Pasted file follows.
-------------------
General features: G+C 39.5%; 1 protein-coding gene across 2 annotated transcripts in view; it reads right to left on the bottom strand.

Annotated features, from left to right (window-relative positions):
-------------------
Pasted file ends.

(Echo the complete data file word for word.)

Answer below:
General features: G+C 39.5%; 1 protein-coding gene across 2 annotated transcripts in view; it reads right to left on the bottom strand.

Annotated features, from left to right (window-relative positions):